No Excuse, Follow-up

Published: May 4, 2016

By Jim Lichtman
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On Monday, I contacted Pennsylvania Senator Pat Toomey’s office and explained about Dennis Haines’s battle with the V.A. system.

A Vietnam veteran and recipient of both a Purple Heart and Bronze Star, Haines had been approved to receive drug treatment for the Hepatitis C he had contracted through tainted blood while in a military hospital. While the treatment and payment by the V.A. had been approved, the treatment protocol has been consistently delayed. I also reached out to a reporter at the Philadelphia Inquirer who writes about V.A. issues.


On Tuesday, I made a follow-up call to Toomey’s D.C. office, left a voice message, and then called his Philadelphia office. A constituent representative in the Philly office confirmed that they had received my e-mail request and that a representative in the Allentown office was working on the case. The Allentown rep. told me that it was important to get Dennis’s phone number in order for her to contact him, directly.

In the meantime, I received an updated message from Haines through his former military surgeon, John Baldwin:

“John, Made some progress today!

“I first called the patient choice office and that always goes right to voicemail. Called three times, no luck!

“Called the patient advocate, no one answered there! Then I called Hershey Medical Center and talked to Dr. Riley’s nurse. She told me the prescription was faxed to the V.A. on April 18, that’s two weeks ago, today!

 “I asked if there was anything they could do to put pressure on the V.A. She was able to give me the name and extension for the pharmacist handling the prescription – more information than I ever got from the V.A. I got a hold of the pharmacist, and she had been off for family emergency and now trying to catch up. She said she’ll get back to me this week. If I don’t hear from her by Friday, I’m to call back.”

Baldwin wrote back, reminding Haines about the people I have contacted on his behalf. “If the press or the Senator’s office call,” Baldwin told him, “be honest. You tell them exactly what has happened: the years of delay and procrastination, not just [over the] past couple months. This has been a LONG time in denial.

“The press and the Senator are on your side. You are backed up in the foxhole with firepower. Let them get you and others like you, the treatment they have earned, deserve and paid for. You will be helping not just yourself but all the others who have NO VOICE.”

I passed the Haines message onto the reporter at the Inquirer who said she would take a look at the story provided on my website and get back to me.

In the meantime, I received a call back from Senator Toomey’s representative in his Washington office. I explained that I had located the representative in the Allentown office who was handling the case. The Washington contact was pleased, but reminded me to call back if I had any further questions.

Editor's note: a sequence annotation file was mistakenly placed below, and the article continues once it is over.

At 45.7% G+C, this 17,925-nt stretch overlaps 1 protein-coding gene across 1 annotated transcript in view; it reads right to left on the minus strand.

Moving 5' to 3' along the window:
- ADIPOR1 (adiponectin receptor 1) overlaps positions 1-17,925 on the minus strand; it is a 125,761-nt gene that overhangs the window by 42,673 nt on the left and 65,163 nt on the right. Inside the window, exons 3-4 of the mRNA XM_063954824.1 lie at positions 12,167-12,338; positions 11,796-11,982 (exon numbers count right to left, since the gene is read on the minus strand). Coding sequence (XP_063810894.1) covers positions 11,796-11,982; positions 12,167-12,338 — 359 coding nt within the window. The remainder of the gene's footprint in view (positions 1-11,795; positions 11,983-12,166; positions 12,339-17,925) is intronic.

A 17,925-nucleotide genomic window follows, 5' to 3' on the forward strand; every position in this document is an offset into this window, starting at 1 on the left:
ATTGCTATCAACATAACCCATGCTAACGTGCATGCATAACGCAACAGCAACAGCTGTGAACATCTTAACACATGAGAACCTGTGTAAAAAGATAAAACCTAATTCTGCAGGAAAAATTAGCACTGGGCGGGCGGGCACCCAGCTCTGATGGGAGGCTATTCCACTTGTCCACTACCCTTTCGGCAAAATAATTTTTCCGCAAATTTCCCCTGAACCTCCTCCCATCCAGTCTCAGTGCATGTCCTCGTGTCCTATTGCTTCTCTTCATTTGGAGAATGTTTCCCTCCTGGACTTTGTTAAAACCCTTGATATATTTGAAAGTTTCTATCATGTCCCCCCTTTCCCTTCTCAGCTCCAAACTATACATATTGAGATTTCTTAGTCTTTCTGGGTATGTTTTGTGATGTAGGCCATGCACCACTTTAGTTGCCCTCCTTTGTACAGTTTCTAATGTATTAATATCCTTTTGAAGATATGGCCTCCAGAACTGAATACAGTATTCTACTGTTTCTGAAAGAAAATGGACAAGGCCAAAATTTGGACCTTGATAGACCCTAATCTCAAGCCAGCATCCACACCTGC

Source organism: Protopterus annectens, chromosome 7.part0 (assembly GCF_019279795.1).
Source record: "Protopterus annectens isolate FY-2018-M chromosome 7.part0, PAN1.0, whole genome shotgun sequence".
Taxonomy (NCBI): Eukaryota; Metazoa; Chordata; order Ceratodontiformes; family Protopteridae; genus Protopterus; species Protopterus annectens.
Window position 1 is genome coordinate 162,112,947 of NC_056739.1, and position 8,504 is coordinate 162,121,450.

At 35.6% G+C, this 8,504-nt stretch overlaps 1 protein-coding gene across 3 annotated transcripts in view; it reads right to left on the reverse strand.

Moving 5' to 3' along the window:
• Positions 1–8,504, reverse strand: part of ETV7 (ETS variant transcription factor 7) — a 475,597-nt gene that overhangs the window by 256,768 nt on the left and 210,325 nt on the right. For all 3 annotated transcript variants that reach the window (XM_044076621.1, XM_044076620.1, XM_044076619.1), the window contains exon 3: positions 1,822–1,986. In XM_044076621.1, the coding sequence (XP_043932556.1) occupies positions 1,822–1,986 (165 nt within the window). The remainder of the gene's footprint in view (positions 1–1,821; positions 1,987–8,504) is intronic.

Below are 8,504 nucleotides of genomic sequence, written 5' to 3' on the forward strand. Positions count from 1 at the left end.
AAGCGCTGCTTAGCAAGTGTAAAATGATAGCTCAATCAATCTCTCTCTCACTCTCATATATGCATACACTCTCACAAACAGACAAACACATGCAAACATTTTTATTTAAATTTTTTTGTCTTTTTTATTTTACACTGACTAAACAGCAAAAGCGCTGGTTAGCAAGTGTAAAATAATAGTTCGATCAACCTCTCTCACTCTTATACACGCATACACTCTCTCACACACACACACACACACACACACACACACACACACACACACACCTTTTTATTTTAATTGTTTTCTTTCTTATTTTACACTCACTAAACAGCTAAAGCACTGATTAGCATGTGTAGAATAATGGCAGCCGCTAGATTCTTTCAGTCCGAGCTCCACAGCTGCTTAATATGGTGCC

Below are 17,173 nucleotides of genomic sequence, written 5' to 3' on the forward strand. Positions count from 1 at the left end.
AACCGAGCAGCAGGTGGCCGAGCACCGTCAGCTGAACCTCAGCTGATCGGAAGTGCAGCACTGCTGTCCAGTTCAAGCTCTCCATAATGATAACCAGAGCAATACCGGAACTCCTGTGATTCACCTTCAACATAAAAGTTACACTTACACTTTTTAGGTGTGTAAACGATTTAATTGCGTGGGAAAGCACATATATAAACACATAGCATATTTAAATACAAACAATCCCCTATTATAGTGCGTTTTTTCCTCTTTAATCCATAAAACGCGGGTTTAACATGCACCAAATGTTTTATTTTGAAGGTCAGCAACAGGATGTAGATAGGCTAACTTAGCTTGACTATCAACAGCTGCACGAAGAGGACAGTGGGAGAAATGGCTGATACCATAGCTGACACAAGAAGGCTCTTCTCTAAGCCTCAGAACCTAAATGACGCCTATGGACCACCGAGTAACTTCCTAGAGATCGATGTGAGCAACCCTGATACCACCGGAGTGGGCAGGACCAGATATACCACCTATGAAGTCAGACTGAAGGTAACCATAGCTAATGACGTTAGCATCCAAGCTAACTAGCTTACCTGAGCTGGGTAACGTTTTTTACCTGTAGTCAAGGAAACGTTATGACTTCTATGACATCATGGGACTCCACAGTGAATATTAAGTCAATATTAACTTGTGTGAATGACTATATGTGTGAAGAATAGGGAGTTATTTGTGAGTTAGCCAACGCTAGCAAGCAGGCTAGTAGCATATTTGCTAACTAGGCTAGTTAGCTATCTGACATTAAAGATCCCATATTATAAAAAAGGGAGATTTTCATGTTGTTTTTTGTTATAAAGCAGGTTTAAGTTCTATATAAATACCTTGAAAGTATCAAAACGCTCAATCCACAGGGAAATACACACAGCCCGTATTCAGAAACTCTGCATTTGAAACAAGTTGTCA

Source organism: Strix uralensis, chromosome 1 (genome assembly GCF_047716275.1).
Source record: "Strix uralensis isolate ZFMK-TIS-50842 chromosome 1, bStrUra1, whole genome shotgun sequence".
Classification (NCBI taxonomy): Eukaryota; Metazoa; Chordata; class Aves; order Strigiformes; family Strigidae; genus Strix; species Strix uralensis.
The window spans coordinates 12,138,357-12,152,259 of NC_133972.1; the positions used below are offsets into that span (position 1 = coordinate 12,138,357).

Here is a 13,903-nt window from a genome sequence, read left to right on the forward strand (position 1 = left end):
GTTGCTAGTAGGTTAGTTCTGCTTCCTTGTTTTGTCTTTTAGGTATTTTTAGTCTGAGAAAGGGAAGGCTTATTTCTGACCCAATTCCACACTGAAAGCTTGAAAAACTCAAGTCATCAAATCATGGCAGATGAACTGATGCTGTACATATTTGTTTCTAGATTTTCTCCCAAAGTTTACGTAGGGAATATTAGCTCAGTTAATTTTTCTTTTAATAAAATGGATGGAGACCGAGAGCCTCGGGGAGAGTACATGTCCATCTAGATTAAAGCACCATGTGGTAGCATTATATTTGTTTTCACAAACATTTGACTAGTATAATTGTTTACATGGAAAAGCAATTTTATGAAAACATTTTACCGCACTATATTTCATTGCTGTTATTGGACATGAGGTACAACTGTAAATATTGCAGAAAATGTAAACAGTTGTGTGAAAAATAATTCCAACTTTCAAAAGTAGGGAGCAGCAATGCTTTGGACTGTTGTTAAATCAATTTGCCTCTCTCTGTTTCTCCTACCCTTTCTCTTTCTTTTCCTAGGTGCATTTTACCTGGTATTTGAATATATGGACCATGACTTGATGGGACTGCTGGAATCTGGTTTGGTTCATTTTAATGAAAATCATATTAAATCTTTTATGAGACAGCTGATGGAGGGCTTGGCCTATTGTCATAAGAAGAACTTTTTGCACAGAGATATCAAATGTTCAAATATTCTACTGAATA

Late yesterday, I received Dennis’s cell phone number, and although it was past working hours, I left a voice message for the Allentown rep. with the best number to reach Dennis. I left a message for Dennis giving him the Allentown representative’s number and urged him to call and talk to her as soon as possible.

Based on Haines’s latest message, it now looks like he will receive the approved treatment soon…. but we’ve heard this before.

However, none of the difficulty he has faced was necessary. It is just one more story from hundreds if not thousands of vets who end up battling a system that was designed to give them the care they earned and deserved after years of service to their country.

On the field of combat, there are no “family emergencies.” Troops don’t wait around for faxes, or for the “right” person to “get back to them.” They follow the orders given and provide the results necessary, period.

The story is not over.


  1. No, the story is not over, and many thanks to Jim for going “to bat” for Dennis on this issue.

    When I operated on Dennis, it was pure chance. I was chief of surgery at the 24th Evac in 1968, a drafted heart/thoracic/vascular and general surgeon from UCSF, age 34. It was in the midst of a mass casualty situation and all 8 ORs were running fast and full. A 19 year old Sergeant named Dennis Haines arrived in a chopper-load of wounded. The right side of his head was blown away from two AK-47 hits and he was bleeding to death. All neurosurgeons were “busy,” as in gowned and operating. Their colonel looked at me and said, “Can you do this one?” And I did, but it took 35-40 bottles of blood which were drawn on arrival from Newbies arriving from the USA.

    We really did not know about Hepatitis C. We knew A and B. We were retarded back then. That there NOW is a medication which miraculously KILLS the virus and CURES the patient is incredible; however, far more incredible is the reluctance of our “system” to honor those like Dennis who gave it all. To this day, his entire left side does not “work” and he cannot drive a car and yet he never EVER asked for food stamps or welfare. Just went to college in a wheelchair and designed with his only working hand, his right, the new University Pennsylvania Hershey Medical Center. And they cannot find the time or people to give him the new medication.

    PEOPLE: get mad. It can and will happen to you if it can happen to Dennis. Thank you Jim for stepping WAY UP.

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